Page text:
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Abu Dhabi, UAEThursday 15 November 2018

Saudi Arabia is working with World Bank on 400 Investment reforms

The kingdom has currently introduced about 40 per cent of the identified reforms

Sagia's governor, told Future Investment Initiative delegates in Riyadh that Saudi Arabia is working with the World Bank to improve the country’s global ranking. AP Photo
Sagia's governor, told Future Investment Initiative delegates in Riyadh that Saudi Arabia is working with the World Bank to improve the country’s global ranking. AP Photo

The Saudi Arabian General Investment Authority, the kingdom’s state-backed inward investment agency, is working with the World Bank to improve the country’s global ranking in terms of ease of doing business and has identified 400 reforms that could help it attract more foreign direct investment.

“We are open for business ... we are working with the World Bank to improve the Saudi position ... and become one of the top 20 countries,” Ibrahim Al Omar, the governor of Sagia, told delegates on the second day of the Future Investment Initiative in Riyadh. “[About] 40 per cent of those [reforms] have been completed so far.”

The establishment of a commercial arbitration centre, allowing investors to start their business within 24 hours through Sagia’s online portal and cutting containers’ clearance time at ports from two weeks to 24 hours, are among the reforms that already been carried out, he added.

Saudi Arabia is currently ranked 92nd among 190 countries, ahead of states such as India, the Philippines, Argentina, Iran and Lebanon, according to the 2018 World Bank rankings.

Saudi Arabia, Opec’s biggest oil exporter, is diversifying its economy away from hydrocarbons, focusing on increasing the contribution of its non-oil economy by cultivating a local manufacturing industry and attracting foreign direct investment. The non-oil sector accounts for about 40 per cent of GDP at present. The collapse of oil prices in 2014 from a peak of $115 per barrel to lows of below $30 per barrel in 2016, accelerated the momentum to overhaul the economy.

The kingdom is introducing its Vision 2030 programme, the overarching blueprint of economic reform which has set the target of increasing FDI to 5.7 per cent of the country’s gross domestic product from 3.8 per cent in the next 12 years. The country also aims to increase the private sector contribution to GDP to 65 per cent from 40 per cent, and boost participation of small and medium-sized enterprises to the economy from the current 20 per cent to 35 per cent by 2030.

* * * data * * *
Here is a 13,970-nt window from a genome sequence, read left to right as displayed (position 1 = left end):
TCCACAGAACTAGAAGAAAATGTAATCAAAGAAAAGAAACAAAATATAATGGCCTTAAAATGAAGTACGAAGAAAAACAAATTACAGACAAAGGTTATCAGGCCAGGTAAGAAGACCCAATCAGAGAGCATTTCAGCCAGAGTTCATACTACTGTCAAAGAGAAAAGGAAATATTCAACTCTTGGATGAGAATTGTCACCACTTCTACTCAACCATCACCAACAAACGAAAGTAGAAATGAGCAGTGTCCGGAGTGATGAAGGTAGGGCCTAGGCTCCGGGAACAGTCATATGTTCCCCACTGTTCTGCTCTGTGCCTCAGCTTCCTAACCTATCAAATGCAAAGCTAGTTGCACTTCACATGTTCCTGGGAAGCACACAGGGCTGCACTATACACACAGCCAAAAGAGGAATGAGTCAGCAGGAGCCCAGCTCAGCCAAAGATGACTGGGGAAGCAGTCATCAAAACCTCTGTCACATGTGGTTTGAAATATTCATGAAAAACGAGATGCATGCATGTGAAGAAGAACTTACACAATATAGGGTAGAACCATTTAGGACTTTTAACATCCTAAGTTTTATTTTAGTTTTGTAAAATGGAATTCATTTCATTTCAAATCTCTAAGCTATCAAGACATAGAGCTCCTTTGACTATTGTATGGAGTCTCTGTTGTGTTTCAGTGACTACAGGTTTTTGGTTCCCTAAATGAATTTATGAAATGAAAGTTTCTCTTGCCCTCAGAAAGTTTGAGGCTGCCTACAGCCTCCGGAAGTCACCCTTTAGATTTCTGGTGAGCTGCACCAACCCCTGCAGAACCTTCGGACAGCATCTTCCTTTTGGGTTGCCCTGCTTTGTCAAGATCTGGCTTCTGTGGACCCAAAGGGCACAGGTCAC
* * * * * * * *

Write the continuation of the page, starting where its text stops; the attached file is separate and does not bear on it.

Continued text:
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“Vision 2030 is a once-in-a-lifetime transformation and the investment is the core foundation of the vision with clear aims,” Mr Al Omar said on Wednesday. “This is a golden opportunity for all the investors to join us in our historic journey.”

The kingdom has so far managed to attract tens of billions of dollars of foreign investments into its energy sector since the first FII event in 2017. It signed investment deals and preliminary agreements worth $50bn on the first day of the investment conference, about $34bn of those going in to the energy sector alone. Riyadh, however, aims to boost investments in other sectors of the economy including industries, mining, entertainment and tourism.

Saudi Arabia has already launched ambitious projects including Neom, a $500bn futurist economic free zone being built on the western coast of the country, which will also be home to mega-tourism and leisure projects that will be open to private investments.

Sagia deals with investments in the country, identifying potential investors and helping them set up operations. The government agency has over the past two years streamlined the business licensing process to encourage investment – slashing the time to secure a licence from 53 working days to just four. Previously, eight documents were required to issue any business licence. Now a company can obtain a licence by producing only a financial statement and certified commercial registration. A company can also renew its licence through a self-service feature on Sagia’s website.

Earlier this month the International Monetary Fund said the Arab world's largest economy, which contracted 0.9 per cent last year, is set to expand 2.2 and 2.4 per cent in 2018 and 2019, higher projections than earlier forecasts. The brighter outlook is due to higher non-oil growth and an uptick in oil production as global crude output cuts that started in January last year come to an end.